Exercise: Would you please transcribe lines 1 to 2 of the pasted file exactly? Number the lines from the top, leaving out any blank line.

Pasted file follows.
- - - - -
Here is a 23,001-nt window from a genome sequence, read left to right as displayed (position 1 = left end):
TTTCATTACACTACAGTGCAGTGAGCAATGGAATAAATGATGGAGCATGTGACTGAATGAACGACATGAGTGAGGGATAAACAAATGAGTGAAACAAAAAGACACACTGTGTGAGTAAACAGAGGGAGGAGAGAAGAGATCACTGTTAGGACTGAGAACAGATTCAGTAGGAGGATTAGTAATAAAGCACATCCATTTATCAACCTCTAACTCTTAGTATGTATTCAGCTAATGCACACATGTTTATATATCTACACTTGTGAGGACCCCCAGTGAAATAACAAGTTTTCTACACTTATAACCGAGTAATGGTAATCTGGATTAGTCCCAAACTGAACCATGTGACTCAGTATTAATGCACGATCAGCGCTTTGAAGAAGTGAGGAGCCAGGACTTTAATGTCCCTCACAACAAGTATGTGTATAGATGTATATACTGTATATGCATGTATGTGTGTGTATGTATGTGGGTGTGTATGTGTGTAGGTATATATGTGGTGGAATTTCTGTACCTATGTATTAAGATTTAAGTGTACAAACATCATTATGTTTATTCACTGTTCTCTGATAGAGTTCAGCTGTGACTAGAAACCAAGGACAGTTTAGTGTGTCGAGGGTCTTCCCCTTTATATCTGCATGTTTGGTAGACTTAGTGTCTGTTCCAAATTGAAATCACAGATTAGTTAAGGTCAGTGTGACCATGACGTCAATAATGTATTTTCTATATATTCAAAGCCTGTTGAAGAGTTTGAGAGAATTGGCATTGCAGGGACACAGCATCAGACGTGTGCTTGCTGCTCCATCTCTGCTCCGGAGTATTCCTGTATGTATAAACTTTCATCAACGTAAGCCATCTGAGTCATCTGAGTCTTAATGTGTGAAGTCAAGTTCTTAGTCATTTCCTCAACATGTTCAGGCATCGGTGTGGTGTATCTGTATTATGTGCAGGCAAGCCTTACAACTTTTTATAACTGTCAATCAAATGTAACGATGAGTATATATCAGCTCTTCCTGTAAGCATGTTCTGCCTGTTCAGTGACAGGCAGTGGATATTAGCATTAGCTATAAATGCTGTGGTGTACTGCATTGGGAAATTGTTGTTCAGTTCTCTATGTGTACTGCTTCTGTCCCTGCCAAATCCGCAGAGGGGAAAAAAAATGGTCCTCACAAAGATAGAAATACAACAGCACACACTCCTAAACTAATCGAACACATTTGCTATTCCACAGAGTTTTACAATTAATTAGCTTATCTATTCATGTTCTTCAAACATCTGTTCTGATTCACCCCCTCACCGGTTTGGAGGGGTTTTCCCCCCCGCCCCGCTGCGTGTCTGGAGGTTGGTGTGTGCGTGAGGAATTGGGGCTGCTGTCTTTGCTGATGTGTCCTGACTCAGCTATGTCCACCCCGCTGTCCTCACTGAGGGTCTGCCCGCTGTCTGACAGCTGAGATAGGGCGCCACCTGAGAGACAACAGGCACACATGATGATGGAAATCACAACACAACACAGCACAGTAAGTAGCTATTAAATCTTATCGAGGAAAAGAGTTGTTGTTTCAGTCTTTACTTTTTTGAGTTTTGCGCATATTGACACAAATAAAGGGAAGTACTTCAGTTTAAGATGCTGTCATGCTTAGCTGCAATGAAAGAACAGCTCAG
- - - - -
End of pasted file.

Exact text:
Here is a 23,001-nt window from a genome sequence, read left to right as displayed (position 1 = left end):
TTTCATTACACTACAGTGCAGTGAGCAATGGAATAAATGATGGAGCATGTGACTGAATGAACGACATGAGTGAGGGATAAACAAATGAGTGAAACAAAAAGACACACTGTGTGAGTAAACAGAGGGAGGAGAGAAGAGATCACTGTTAGGACTGAGAACAGATTCAGTAGGAGGATTAGTAATAAAGCACATCCATTTATCAACCTCTAACTCTTAGTATGTATTCAGCTAATGCACACATGTTTATATATCTACACTTGTGAGGACCCCCAGTGAAATAACAAGTTTTCTACACTTATAACCGAGTAATGGTAATCTGGATTAGTCCCAAACTGAACCATGTGACTCAGTATTAATGCACGATCAGCGCTTTGAAGAAGTGAGGAGCCAGGACTTTAATGTCCCTCACAACAAGTATGTGTATAGATGTATATACTGTATATGCATGTATGTGTGTGTATGTATGTGGGTGTGTATGTGTGTAGGTATATATGTGGTGGAATTTCTGTACCTATGTATTAAGATTTAAGTGTACAAACATCATTATGTTTATTCACTGTTCTCTGATAGAGTTCAGCTGTGACTAGAAACCAAGGACAGTTTAGTGTGTCGAGGGTCTTCCCCTTTATATCTGCATGTTTGGTAGACTTAGTGTCTGTTCCAAATTGAAATCACAGATTAGTTAAGGTCAGTGTGACCATGACGTCAATAATGTATTTTCTATATATTCAAAGCCTGTTGAAGAGTTTGAGAGAATTGGCATTGCAGGGACACAGCATCAGACGTGTGCTTGCTGCTCCATCTCTGCTCCGGAGTATTCCTGTATGTATAAACTTTCATCAACGTAAGCCATCTGAGTCATCTGAGTCTTAATGTGTGAAGTCAAGTTCTTAGTCATTTCCTCAACATGTTCAGGCATCGGTGTGGTGTATCTGTATTATGTGCAGGCAAGCCTTACAACTTTTTATAACTGTCAATCAAATGTAACGATGAGTATATATCAGCTCTTCCTGTAAGCATGTTCTGCCTGTTCAGTGACAGGCAGTGGATATTAGCATTAGCTATAAATGCTGTGGTGTACTGCATTGGGAAATTGTTGTTCAGTTCTCTATGTGTACTGCTTCTGTCCCTGCCAAATCCGCAGAGGGGAAAAAAAATGGTCCTCACAAAGATAGAAATACAACAGCACACACTCCTAAACTAATCGAACACATTTGCTATTCCACAGAGTTTTACAATTAATTAGCTTATCTATTCATGTTCTTCAAACATCTGTTCTGATTCACCCCCTCACCGGTTTGGAGGGGTTTTCCCCCCCGCCCCGCTGCGTGTCTGGAGGTTGGTGTGTGCGTGAGGAATTGGGGCTGCTGTCTTTGCTGATGTGTCCTGACTCAGCTATGTCCACCCCGCTGTCCTCACTGAGGGTCTGCCCGCTGTCTGACAGCTGAGATAGGGCGCCACCTGAGAGACAACAGGCACACATGATGATGGAAATCACAACACAACACAGCACAGTAAGTAGCTATTAAATCTTATCGAGGAAAAGAGTTGTTGTTTCAGTCTTTACTTTTTTGAGTTTTGCGCATATTGACACAAATAAAGGGAAGTACTTCAGTTTAAGATGCTGTCATGCTTAGCTGCAATGAAAGAACAGCTCAG